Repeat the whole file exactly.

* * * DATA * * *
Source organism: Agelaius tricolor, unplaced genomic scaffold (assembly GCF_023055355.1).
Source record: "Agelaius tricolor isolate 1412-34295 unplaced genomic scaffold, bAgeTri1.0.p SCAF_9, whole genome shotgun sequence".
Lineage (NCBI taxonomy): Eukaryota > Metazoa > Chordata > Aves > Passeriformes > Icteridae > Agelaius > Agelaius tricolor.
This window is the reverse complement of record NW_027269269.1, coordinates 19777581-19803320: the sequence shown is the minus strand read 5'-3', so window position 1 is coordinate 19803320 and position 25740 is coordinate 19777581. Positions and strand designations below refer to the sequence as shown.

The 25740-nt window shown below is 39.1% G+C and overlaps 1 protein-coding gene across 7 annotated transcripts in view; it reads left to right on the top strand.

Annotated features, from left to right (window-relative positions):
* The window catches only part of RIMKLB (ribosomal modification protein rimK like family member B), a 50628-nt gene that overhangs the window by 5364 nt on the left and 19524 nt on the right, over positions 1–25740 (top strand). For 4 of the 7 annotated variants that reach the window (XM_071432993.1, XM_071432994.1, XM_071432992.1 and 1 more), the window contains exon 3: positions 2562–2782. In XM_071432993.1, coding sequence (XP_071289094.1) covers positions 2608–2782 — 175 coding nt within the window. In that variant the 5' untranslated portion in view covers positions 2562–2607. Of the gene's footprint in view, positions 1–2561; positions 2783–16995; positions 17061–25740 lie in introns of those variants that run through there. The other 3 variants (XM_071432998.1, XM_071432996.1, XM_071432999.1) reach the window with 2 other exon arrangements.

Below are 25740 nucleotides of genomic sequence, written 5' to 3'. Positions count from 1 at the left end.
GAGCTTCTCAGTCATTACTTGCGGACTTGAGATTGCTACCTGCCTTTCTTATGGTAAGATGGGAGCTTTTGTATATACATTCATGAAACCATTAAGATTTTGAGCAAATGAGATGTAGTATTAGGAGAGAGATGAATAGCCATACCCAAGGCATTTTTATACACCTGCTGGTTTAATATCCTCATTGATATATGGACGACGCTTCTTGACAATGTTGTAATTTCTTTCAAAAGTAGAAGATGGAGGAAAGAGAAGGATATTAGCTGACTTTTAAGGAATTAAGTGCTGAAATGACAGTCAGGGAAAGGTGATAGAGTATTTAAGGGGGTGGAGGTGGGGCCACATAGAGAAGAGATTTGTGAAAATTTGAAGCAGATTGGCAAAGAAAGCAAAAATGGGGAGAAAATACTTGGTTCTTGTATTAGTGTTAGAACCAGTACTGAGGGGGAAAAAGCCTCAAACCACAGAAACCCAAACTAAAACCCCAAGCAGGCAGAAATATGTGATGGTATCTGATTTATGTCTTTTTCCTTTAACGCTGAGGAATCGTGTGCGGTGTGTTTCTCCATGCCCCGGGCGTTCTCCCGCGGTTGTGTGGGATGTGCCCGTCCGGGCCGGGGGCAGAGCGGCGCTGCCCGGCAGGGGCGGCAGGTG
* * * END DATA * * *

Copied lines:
Source organism: Agelaius tricolor, unplaced genomic scaffold (assembly GCF_023055355.1).
Source record: "Agelaius tricolor isolate 1412-34295 unplaced genomic scaffold, bAgeTri1.0.p SCAF_9, whole genome shotgun sequence".
Lineage (NCBI taxonomy): Eukaryota > Metazoa > Chordata > Aves > Passeriformes > Icteridae > Agelaius > Agelaius tricolor.
This window is the reverse complement of record NW_027269269.1, coordinates 19777581-19803320: the sequence shown is the minus strand read 5'-3', so window position 1 is coordinate 19803320 and position 25740 is coordinate 19777581. Positions and strand designations below refer to the sequence as shown.

The 25740-nt window shown below is 39.1% G+C and overlaps 1 protein-coding gene across 7 annotated transcripts in view; it reads left to right on the top strand.

Annotated features, from left to right (window-relative positions):
* The window catches only part of RIMKLB (ribosomal modification protein rimK like family member B), a 50628-nt gene that overhangs the window by 5364 nt on the left and 19524 nt on the right, over positions 1–25740 (top strand). For 4 of the 7 annotated variants that reach the window (XM_071432993.1, XM_071432994.1, XM_071432992.1 and 1 more), the window contains exon 3: positions 2562–2782. In XM_071432993.1, coding sequence (XP_071289094.1) covers positions 2608–2782 — 175 coding nt within the window. In that variant the 5' untranslated portion in view covers positions 2562–2607. Of the gene's footprint in view, positions 1–2561; positions 2783–16995; positions 17061–25740 lie in introns of those variants that run through there. The other 3 variants (XM_071432998.1, XM_071432996.1, XM_071432999.1) reach the window with 2 other exon arrangements.

Below are 25740 nucleotides of genomic sequence, written 5' to 3'. Positions count from 1 at the left end.
GAGCTTCTCAGTCATTACTTGCGGACTTGAGATTGCTACCTGCCTTTCTTATGGTAAGATGGGAGCTTTTGTATATACATTCATGAAACCATTAAGATTTTGAGCAAATGAGATGTAGTATTAGGAGAGAGATGAATAGCCATACCCAAGGCATTTTTATACACCTGCTGGTTTAATATCCTCATTGATATATGGACGACGCTTCTTGACAATGTTGTAATTTCTTTCAAAAGTAGAAGATGGAGGAAAGAGAAGGATATTAGCTGACTTTTAAGGAATTAAGTGCTGAAATGACAGTCAGGGAAAGGTGATAGAGTATTTAAGGGGGTGGAGGTGGGGCCACATAGAGAAGAGATTTGTGAAAATTTGAAGCAGATTGGCAAAGAAAGCAAAAATGGGGAGAAAATACTTGGTTCTTGTATTAGTGTTAGAACCAGTACTGAGGGGGAAAAAGCCTCAAACCACAGAAACCCAAACTAAAACCCCAAGCAGGCAGAAATATGTGATGGTATCTGATTTATGTCTTTTTCCTTTAACGCTGAGGAATCGTGTGCGGTGTGTTTCTCCATGCCCCGGGCGTTCTCCCGCGGTTGTGTGGGATGTGCCCGTCCGGGCCGGGGGCAGAGCGGCGCTGCCCGGCAGGGGCGGCAGGTG